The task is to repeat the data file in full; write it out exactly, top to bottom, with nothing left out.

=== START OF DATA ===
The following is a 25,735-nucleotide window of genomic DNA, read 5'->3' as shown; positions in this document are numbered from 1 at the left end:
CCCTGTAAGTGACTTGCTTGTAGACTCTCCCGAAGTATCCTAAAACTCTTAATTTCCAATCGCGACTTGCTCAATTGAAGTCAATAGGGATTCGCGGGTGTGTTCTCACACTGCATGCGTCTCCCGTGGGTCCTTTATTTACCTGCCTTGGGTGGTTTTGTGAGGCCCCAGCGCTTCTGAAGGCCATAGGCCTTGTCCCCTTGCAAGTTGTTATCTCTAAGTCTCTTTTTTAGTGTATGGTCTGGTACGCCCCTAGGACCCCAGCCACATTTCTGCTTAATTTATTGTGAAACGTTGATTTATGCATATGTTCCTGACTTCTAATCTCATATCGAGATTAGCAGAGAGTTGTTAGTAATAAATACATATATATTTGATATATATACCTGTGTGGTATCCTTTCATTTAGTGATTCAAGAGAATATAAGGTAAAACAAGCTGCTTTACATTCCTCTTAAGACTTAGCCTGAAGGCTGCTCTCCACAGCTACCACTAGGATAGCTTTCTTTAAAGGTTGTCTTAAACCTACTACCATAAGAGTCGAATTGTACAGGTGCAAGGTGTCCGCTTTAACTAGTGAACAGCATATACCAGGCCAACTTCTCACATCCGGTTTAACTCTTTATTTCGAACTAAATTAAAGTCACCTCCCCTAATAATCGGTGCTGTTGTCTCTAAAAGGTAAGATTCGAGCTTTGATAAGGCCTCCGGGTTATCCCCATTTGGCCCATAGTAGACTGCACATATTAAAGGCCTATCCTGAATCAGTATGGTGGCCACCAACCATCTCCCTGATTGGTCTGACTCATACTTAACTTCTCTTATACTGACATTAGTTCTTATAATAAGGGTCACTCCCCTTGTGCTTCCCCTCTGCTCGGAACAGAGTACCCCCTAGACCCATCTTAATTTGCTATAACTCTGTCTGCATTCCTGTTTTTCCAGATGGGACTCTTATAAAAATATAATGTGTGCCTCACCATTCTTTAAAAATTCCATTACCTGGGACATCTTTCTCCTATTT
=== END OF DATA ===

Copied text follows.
The following is a 25,735-nucleotide window of genomic DNA, read 5'->3' as shown; positions in this document are numbered from 1 at the left end:
CCCTGTAAGTGACTTGCTTGTAGACTCTCCCGAAGTATCCTAAAACTCTTAATTTCCAATCGCGACTTGCTCAATTGAAGTCAATAGGGATTCGCGGGTGTGTTCTCACACTGCATGCGTCTCCCGTGGGTCCTTTATTTACCTGCCTTGGGTGGTTTTGTGAGGCCCCAGCGCTTCTGAAGGCCATAGGCCTTGTCCCCTTGCAAGTTGTTATCTCTAAGTCTCTTTTTTAGTGTATGGTCTGGTACGCCCCTAGGACCCCAGCCACATTTCTGCTTAATTTATTGTGAAACGTTGATTTATGCATATGTTCCTGACTTCTAATCTCATATCGAGATTAGCAGAGAGTTGTTAGTAATAAATACATATATATTTGATATATATACCTGTGTGGTATCCTTTCATTTAGTGATTCAAGAGAATATAAGGTAAAACAAGCTGCTTTACATTCCTCTTAAGACTTAGCCTGAAGGCTGCTCTCCACAGCTACCACTAGGATAGCTTTCTTTAAAGGTTGTCTTAAACCTACTACCATAAGAGTCGAATTGTACAGGTGCAAGGTGTCCGCTTTAACTAGTGAACAGCATATACCAGGCCAACTTCTCACATCCGGTTTAACTCTTTATTTCGAACTAAATTAAAGTCACCTCCCCTAATAATCGGTGCTGTTGTCTCTAAAAGGTAAGATTCGAGCTTTGATAAGGCCTCCGGGTTATCCCCATTTGGCCCATAGTAGACTGCACATATTAAAGGCCTATCCTGAATCAGTATGGTGGCCACCAACCATCTCCCTGATTGGTCTGACTCATACTTAACTTCTCTTATACTGACATTAGTTCTTATAATAAGGGTCACTCCCCTTGTGCTTCCCCTCTGCTCGGAACAGAGTACCCCCTAGACCCATCTTAATTTGCTATAACTCTGTCTGCATTCCTGTTTTTCCAGATGGGACTCTTATAAAAATATAATGTGTGCCTCACCATTCTTTAAAAATTCCATTACCTGGGACATCTTTCTCCTATTT